Maner: History of Shaikh Yaha Maneri


The Badi Dargah:

This tomb is situated to the east of the tank, on the site of an earlier Hindu temple as is amply testified by some carved pillars and a lintel found in its premises and by the lion colossus lying near its entrance on the north.

It enshrines the mortal remain of Shaikh Yaha Maneri, who is said to have been the grandson of Taj Faqih and who died in 1291 CE. (A.H. 690) at a very ripe age of 110. Because of his very high reputation as a saint, great emperors like Sultan Muhammad Tughlaq, Sikandar Lodi, Emperor Barbar and the famous musician Tansen paid homage to his tomb. The building containing his grave is locally known as ‘Badi Dargah’ (i.e. the larger tomb); though infact it is quite insignificant and small a structure as compared with the other large mausoleum called Chhoti Dargah (i.e. literally, smaller tomb). This was probably beause of the fact that Shaikh Yahaya Maneri was a more reputed ancestor of Shah Daulat (Chhoti Dargah).

The building of the Badi Dargah consists of a walled enclosure, with a gallery funning along its north. The tomb is in the middle of the enclosure. On the central portion of the westrn gallery is a mosque attached to the tomb. There are a number of other graves inside the enclosure including the one of Prince Tajuddin Khandgah, said to be a scion of the family of Mahmud of Ghazni. Outside its northern gate, there is an open mosque said to be built by two Kwaja Saras (eunuchs of chamberlains) of a king of Delhi who were later buried here at their express wishes.

Chhoti Dargah:

Chhoti Dargah is the tomb of Shah Daulat, who was the grandson of Shaikh Yahya Maneri. The building of his tomb is a fine piece of work and, by far the handsomest building that I have seen in the course of the survey, according to Buchanan. This tomb was erected in early c. 17th century CE. by Ibrahim Khan Kakar, who was the Governor of Gujarat, according to Hafiz S. Ahmad.

Though the tomb complex was built in the Mughal period but architecturally, the mausoleum is the continuation of the Afghan-Suri period as Bihar came directly under Mughal rule during the time of Akbar in 1574 CE (i.e. 18 years after his succession in 1556 CE.) and got stabilized during the later part of his reign. Hence, the Mughal architecture got its late-entry in Bihar and, that too, through fusion and synthesis with the existing schools of architecture.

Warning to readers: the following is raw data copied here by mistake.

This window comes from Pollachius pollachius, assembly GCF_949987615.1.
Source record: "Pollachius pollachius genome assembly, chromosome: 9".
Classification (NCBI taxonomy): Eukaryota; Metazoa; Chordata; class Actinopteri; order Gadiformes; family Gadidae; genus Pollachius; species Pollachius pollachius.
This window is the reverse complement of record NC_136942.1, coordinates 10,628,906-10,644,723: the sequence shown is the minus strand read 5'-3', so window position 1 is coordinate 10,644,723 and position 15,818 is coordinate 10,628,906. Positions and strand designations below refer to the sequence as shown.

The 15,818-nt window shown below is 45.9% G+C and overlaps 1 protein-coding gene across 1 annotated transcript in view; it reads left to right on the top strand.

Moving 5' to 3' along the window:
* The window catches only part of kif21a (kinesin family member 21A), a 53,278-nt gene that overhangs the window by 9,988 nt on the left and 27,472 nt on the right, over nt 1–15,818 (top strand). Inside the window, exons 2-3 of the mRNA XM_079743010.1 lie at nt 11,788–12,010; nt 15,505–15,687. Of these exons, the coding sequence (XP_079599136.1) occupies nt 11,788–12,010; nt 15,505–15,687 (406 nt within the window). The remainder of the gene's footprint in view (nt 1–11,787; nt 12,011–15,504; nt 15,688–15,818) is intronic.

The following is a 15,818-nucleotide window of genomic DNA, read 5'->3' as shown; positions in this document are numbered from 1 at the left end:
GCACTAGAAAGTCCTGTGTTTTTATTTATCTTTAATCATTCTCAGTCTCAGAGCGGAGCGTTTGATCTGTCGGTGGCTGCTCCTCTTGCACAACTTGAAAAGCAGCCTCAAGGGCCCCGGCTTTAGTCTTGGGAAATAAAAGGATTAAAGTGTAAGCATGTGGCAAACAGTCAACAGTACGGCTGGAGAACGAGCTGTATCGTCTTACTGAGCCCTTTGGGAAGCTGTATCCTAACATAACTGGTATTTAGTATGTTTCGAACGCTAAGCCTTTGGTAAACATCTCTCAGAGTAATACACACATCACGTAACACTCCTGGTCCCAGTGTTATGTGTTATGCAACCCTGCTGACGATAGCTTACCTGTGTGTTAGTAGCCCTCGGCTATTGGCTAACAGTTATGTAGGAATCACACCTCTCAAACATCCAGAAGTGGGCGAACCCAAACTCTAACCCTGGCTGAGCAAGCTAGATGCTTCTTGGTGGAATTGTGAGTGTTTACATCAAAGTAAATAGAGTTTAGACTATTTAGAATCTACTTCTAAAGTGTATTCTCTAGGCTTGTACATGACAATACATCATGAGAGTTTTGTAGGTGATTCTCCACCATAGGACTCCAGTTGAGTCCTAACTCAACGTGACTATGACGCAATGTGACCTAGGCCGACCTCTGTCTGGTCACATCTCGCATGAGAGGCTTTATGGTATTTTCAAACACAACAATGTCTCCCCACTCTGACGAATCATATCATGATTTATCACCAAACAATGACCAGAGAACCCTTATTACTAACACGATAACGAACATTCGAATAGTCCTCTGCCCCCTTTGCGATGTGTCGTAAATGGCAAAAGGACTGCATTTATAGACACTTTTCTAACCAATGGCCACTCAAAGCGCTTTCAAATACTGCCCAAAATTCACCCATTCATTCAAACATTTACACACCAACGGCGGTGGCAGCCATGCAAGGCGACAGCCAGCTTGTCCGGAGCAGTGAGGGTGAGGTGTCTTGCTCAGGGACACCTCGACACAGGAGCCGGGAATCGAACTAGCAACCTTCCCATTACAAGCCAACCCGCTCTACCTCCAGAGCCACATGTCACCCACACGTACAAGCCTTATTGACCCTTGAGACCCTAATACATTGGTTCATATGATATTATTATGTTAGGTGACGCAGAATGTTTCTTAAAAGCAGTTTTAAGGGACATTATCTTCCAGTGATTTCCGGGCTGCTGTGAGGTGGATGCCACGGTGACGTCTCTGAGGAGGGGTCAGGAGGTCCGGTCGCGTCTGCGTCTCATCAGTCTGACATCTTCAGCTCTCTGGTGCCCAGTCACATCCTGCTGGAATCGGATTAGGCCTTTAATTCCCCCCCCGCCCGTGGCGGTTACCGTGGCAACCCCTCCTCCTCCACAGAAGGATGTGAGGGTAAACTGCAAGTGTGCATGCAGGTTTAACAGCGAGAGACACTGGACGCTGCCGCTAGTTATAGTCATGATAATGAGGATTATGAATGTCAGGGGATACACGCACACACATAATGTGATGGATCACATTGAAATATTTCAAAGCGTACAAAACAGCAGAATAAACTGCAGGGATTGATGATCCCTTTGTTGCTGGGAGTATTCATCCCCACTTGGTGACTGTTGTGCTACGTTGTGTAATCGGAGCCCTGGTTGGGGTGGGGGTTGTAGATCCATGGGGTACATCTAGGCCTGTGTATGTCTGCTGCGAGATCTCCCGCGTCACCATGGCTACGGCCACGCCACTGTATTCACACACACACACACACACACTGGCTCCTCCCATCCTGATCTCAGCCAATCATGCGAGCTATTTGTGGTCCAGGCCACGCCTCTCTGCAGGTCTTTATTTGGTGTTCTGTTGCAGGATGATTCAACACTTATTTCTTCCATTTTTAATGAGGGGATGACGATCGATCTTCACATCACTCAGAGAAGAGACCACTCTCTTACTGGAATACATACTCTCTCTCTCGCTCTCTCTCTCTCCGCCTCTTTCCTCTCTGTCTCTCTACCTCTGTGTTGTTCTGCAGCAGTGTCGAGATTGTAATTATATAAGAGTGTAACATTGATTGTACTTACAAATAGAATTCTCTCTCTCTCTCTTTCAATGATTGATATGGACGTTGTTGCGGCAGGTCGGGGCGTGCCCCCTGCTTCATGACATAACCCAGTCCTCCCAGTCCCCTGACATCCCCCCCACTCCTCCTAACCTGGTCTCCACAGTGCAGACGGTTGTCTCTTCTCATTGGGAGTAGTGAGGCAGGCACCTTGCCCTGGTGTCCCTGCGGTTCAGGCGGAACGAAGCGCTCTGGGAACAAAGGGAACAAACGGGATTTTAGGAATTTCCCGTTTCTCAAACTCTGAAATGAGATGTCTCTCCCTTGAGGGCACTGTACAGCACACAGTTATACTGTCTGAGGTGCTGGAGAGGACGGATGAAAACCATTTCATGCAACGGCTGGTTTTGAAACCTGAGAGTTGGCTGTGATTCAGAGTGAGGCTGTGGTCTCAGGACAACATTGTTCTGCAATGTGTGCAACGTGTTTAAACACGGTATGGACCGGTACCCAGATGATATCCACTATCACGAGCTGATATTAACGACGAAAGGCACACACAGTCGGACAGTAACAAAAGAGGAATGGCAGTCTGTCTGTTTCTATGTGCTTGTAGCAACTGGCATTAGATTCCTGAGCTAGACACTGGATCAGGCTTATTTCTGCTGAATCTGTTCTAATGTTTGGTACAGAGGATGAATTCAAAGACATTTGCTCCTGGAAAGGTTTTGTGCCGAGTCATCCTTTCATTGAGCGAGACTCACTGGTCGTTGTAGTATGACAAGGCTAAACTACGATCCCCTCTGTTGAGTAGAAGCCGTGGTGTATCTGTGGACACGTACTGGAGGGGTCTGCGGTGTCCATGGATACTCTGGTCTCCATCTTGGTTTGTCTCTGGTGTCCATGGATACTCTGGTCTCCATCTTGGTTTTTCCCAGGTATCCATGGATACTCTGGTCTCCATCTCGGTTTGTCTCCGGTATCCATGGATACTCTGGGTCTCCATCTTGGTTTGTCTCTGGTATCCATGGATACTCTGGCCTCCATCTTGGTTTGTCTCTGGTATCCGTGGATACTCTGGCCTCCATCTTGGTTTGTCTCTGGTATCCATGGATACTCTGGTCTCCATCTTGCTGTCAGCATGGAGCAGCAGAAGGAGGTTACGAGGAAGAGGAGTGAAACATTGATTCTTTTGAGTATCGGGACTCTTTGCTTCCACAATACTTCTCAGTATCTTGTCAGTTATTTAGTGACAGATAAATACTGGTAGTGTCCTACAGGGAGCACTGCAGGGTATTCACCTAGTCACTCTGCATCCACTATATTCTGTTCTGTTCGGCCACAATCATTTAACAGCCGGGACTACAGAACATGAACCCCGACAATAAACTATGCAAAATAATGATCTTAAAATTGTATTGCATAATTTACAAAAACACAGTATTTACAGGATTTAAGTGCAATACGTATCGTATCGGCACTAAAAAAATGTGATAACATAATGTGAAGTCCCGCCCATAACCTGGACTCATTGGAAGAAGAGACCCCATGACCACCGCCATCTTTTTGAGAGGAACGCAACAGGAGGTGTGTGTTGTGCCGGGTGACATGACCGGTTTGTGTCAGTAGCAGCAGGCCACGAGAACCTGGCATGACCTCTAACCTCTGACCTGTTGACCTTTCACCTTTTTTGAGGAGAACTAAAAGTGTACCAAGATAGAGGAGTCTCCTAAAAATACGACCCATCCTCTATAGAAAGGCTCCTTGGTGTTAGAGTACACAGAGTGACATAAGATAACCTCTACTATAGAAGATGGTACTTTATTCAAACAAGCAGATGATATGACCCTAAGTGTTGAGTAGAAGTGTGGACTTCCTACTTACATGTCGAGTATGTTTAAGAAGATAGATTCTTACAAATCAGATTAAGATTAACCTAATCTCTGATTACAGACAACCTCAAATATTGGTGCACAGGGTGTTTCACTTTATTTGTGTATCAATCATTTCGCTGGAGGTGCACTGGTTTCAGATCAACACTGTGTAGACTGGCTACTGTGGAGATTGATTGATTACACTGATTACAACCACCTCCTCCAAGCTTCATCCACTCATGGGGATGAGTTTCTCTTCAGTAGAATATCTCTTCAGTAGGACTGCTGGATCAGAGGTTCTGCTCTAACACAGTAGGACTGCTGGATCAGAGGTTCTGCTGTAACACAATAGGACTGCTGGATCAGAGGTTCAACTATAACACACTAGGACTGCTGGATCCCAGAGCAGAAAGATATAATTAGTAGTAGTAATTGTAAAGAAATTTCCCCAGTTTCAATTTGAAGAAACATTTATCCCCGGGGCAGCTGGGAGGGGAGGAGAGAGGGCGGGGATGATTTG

Architecturally, it is the finest monument of the Mughal period in Bihar, its interior walls, ceilings and pillars being carved and ornamented with foliage and fret-work of great delicacy and high finish. The building consists of a large brick-walled enclosure, 10’ high, covering an area, 275 x 252 feet, with the tomb proper standing in the middle. Along north and west of the enclosure are remains of unfinished galleries. At each corner of the enclosure is a twelve-sided tower, there being two extra towers on the southern side. The main entrance is on the north, having guard-rooms on both sides of the entrance passage and a dome above, flanked by a small octagonal tower on either side. The entrance gate has an inscription in Arabic verse referring to its construction in 1613 CE (1022 A. H.).

The tomb is built entirely of Chunar sandstone and consists of the main chamber, 31 feet square internally and 34 feet 8 inches wide, all around, the whole building standing on a low platform, 2 feet 4 inches in height and 58 feet square. The high ceilings of stone in the verandas bear exquisitely carved panels with floral and geometrical patterns and calligraphic devices containing the Quranic verses. At the corners of the verandas are open sided rooms, with small domed cupolas above them, each resting on 12 pillars.

The roof of the main chamber is supported on each side, with thin stone-built curtain walls in between them, adorned with horizontal mouldings and rows of niches and arches, fitted with stone screens of jails. The pillar-bracket-lintel method of support is used in the construction and continues upwards up to the base of the dome, by changing the square of the ground-plan, first to octagon and then gradually to a circle, so as to form the base of the dome.

The grave of Shah Daulat is in the centre of the chamber, while that of Ibrahim Khan, the builder of the bob, lies to its west and the mosque attached to the tomb is in the middle of the western gallery.

Lesser monuments:

1. There is a tomb of Hazrat Momin Arif, probably the earliest Muslim inhabitant of Maner (may be of Bihar), which is a wimple grave without any building or canopy over it.

2. There is a tomb of Tangur Kuli Khan of Badak Shan, the architect or engineer who designed the tank, the Choti Dargah and othr important buildings, but died long before the completion of the works. The tomb is a beautiful construction surrounded by an enclosure wall, with a mosque on its western side.

Besides the above monuments, numerous other tombs exist across the village, scattered over miles around.

Ruins of Hindu Fort and Buildings:

To the north and north-west of the Choti Dargah are shown the ruins of the old Hindu fort and of the palace of the Hindu Raja destroyed by Taj Faqih. Later, it became the residential quarter of his descendents as male and female rewaq of ‘apartments’, and appears to have undergone changes during the intervening centuries. The apartments are associated with the birth of Yahya and contain a curious piece of wooden furniture called chauki or low table, on which, it is said, the mother of Makhdum Sharifuddin of Bihar, used to say her prayers, over six hundred years ago. The spot is thus invested with considerable religious sanctity and is equally interesting, historically and archaeologically.